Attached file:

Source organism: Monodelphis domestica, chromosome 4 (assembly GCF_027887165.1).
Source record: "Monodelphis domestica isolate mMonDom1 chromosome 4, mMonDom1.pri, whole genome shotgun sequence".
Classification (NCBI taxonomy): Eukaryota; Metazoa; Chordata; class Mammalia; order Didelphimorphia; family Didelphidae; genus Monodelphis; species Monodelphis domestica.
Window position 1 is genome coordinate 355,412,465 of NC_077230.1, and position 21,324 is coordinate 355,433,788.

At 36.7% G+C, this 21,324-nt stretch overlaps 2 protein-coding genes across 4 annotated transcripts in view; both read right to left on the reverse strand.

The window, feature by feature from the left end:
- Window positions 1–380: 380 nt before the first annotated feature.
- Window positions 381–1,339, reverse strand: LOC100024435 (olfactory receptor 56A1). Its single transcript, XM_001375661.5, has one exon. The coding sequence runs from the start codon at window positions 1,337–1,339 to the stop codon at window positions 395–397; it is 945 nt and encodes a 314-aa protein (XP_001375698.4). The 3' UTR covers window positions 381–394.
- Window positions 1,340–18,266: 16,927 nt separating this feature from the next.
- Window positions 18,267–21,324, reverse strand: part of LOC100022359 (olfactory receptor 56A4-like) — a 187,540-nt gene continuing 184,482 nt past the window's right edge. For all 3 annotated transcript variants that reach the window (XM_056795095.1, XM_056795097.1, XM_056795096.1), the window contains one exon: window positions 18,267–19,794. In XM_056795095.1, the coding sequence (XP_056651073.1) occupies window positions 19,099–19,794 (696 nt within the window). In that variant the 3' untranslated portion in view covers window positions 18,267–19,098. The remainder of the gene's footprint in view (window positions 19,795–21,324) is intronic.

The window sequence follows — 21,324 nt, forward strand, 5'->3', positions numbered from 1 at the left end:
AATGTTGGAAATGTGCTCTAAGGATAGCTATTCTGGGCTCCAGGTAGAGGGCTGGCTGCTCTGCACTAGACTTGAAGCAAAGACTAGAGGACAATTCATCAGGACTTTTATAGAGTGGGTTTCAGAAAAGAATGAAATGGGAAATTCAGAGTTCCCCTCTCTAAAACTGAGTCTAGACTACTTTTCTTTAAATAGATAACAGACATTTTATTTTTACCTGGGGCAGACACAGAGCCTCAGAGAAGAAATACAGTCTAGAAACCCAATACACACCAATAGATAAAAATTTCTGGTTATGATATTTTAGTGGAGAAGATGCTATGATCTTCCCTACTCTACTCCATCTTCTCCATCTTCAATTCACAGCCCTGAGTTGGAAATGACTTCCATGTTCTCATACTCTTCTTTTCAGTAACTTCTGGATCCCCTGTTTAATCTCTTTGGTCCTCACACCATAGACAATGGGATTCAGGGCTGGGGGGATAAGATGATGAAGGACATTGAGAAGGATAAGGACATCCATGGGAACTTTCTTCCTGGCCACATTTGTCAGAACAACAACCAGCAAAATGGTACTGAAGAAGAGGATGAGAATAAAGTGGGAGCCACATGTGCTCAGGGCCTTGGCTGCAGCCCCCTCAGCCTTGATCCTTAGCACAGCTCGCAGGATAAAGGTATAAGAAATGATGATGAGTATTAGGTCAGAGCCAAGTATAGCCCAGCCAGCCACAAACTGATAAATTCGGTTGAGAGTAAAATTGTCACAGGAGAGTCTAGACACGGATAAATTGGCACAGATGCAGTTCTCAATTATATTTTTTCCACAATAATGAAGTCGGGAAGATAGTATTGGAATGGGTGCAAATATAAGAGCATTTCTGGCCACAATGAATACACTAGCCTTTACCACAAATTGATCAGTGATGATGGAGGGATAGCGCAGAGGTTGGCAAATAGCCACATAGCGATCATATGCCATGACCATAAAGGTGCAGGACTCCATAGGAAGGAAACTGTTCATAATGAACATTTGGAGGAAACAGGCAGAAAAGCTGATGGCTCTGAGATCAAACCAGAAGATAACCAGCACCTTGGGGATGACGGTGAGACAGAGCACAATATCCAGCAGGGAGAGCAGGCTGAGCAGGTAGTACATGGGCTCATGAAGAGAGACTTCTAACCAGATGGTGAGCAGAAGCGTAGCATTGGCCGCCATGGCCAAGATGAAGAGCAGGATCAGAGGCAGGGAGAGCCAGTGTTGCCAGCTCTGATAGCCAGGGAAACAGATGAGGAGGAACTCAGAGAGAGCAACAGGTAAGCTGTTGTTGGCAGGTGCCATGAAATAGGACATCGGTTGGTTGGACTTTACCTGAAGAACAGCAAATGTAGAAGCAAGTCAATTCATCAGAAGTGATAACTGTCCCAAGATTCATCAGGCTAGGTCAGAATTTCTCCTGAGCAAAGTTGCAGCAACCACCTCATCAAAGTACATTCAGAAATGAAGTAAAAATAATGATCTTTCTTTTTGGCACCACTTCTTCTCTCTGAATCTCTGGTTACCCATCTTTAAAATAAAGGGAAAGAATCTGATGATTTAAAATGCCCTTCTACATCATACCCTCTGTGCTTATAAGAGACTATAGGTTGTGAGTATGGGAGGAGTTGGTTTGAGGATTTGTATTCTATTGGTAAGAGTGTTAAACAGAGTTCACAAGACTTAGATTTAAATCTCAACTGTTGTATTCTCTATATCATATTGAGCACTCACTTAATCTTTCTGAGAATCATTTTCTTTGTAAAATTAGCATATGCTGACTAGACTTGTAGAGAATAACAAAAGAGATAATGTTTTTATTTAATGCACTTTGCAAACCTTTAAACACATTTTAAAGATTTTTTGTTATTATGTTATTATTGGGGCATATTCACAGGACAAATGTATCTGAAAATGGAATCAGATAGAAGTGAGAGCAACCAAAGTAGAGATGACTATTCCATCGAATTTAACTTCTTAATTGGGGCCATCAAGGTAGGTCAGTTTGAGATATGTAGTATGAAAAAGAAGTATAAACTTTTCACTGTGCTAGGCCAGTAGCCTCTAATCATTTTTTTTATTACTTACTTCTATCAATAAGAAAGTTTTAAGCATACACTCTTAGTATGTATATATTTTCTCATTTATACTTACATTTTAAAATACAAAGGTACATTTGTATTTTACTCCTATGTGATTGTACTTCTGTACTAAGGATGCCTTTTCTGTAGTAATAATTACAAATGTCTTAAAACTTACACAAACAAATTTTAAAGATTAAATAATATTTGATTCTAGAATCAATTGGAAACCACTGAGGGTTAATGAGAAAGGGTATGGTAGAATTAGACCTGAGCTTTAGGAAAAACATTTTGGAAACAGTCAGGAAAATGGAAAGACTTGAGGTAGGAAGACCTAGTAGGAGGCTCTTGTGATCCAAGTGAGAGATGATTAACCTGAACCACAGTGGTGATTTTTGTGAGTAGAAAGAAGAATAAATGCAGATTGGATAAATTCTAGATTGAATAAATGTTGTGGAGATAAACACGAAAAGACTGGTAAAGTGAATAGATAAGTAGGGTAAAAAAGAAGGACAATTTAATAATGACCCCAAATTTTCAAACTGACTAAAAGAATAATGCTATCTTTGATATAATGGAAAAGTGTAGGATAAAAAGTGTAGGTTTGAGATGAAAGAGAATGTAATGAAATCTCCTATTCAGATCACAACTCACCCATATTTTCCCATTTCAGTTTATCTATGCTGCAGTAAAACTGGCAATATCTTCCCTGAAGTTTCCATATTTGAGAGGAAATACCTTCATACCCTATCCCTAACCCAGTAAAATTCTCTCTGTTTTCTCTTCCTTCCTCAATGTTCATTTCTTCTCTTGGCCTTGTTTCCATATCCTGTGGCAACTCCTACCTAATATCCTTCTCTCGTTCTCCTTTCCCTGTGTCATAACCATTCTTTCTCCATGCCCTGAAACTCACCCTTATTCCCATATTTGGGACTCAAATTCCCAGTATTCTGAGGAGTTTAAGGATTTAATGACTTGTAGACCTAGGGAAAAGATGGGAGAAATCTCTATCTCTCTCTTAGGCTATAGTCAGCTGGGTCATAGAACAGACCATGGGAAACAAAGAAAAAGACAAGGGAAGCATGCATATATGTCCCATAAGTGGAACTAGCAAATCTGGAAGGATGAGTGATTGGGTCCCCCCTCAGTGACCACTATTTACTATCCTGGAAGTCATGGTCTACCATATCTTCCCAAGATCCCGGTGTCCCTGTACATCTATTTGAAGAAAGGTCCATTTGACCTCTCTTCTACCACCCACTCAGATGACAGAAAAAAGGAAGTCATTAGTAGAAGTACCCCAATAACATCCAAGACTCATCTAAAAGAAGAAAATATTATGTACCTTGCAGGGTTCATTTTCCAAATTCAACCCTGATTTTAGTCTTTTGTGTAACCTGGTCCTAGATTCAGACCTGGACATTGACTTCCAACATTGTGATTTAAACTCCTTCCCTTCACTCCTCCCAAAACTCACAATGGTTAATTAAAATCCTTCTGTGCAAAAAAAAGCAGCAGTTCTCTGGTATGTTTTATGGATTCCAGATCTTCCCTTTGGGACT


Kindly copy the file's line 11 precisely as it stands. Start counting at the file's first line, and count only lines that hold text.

The window sequence follows — 21,324 nt, forward strand, 5'->3', positions numbered from 1 at the left end: